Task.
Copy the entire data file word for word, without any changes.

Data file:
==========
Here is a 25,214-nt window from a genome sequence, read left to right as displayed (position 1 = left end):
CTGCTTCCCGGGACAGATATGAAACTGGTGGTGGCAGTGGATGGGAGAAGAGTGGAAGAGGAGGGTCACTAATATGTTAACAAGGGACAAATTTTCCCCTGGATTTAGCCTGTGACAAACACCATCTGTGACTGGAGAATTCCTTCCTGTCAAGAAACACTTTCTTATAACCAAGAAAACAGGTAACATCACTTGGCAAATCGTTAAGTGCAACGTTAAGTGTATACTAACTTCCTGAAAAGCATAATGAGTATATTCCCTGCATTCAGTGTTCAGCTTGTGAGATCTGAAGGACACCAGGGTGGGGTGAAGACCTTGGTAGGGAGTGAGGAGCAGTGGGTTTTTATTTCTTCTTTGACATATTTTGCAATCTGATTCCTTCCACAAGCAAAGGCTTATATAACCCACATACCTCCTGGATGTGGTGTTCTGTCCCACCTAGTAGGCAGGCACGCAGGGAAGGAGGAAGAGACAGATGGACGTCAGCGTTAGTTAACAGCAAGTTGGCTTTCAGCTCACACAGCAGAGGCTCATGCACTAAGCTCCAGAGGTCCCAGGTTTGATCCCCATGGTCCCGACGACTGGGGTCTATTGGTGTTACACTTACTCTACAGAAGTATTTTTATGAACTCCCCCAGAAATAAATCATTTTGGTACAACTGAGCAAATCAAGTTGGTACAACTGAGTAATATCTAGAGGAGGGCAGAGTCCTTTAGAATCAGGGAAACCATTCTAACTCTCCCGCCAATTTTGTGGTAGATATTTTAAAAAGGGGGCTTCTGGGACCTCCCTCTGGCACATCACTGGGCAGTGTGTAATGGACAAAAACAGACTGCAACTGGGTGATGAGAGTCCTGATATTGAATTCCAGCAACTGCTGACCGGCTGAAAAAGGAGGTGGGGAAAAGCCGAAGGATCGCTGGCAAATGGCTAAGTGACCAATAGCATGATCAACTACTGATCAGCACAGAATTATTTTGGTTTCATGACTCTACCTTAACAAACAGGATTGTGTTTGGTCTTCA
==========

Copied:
Here is a 25,214-nt window from a genome sequence, read left to right as displayed (position 1 = left end):
CTGCTTCCCGGGACAGATATGAAACTGGTGGTGGCAGTGGATGGGAGAAGAGTGGAAGAGGAGGGTCACTAATATGTTAACAAGGGACAAATTTTCCCCTGGATTTAGCCTGTGACAAACACCATCTGTGACTGGAGAATTCCTTCCTGTCAAGAAACACTTTCTTATAACCAAGAAAACAGGTAACATCACTTGGCAAATCGTTAAGTGCAACGTTAAGTGTATACTAACTTCCTGAAAAGCATAATGAGTATATTCCCTGCATTCAGTGTTCAGCTTGTGAGATCTGAAGGACACCAGGGTGGGGTGAAGACCTTGGTAGGGAGTGAGGAGCAGTGGGTTTTTATTTCTTCTTTGACATATTTTGCAATCTGATTCCTTCCACAAGCAAAGGCTTATATAACCCACATACCTCCTGGATGTGGTGTTCTGTCCCACCTAGTAGGCAGGCACGCAGGGAAGGAGGAAGAGACAGATGGACGTCAGCGTTAGTTAACAGCAAGTTGGCTTTCAGCTCACACAGCAGAGGCTCATGCACTAAGCTCCAGAGGTCCCAGGTTTGATCCCCATGGTCCCGACGACTGGGGTCTATTGGTGTTACACTTACTCTACAGAAGTATTTTTATGAACTCCCCCAGAAATAAATCATTTTGGTACAACTGAGCAAATCAAGTTGGTACAACTGAGTAATATCTAGAGGAGGGCAGAGTCCTTTAGAATCAGGGAAACCATTCTAACTCTCCCGCCAATTTTGTGGTAGATATTTTAAAAAGGGGGCTTCTGGGACCTCCCTCTGGCACATCACTGGGCAGTGTGTAATGGACAAAAACAGACTGCAACTGGGTGATGAGAGTCCTGATATTGAATTCCAGCAACTGCTGACCGGCTGAAAAAGGAGGTGGGGAAAAGCCGAAGGATCGCTGGCAAATGGCTAAGTGACCAATAGCATGATCAACTACTGATCAGCACAGAATTATTTTGGTTTCATGACTCTACCTTAACAAACAGGATTGTGTTTGGTCTTCA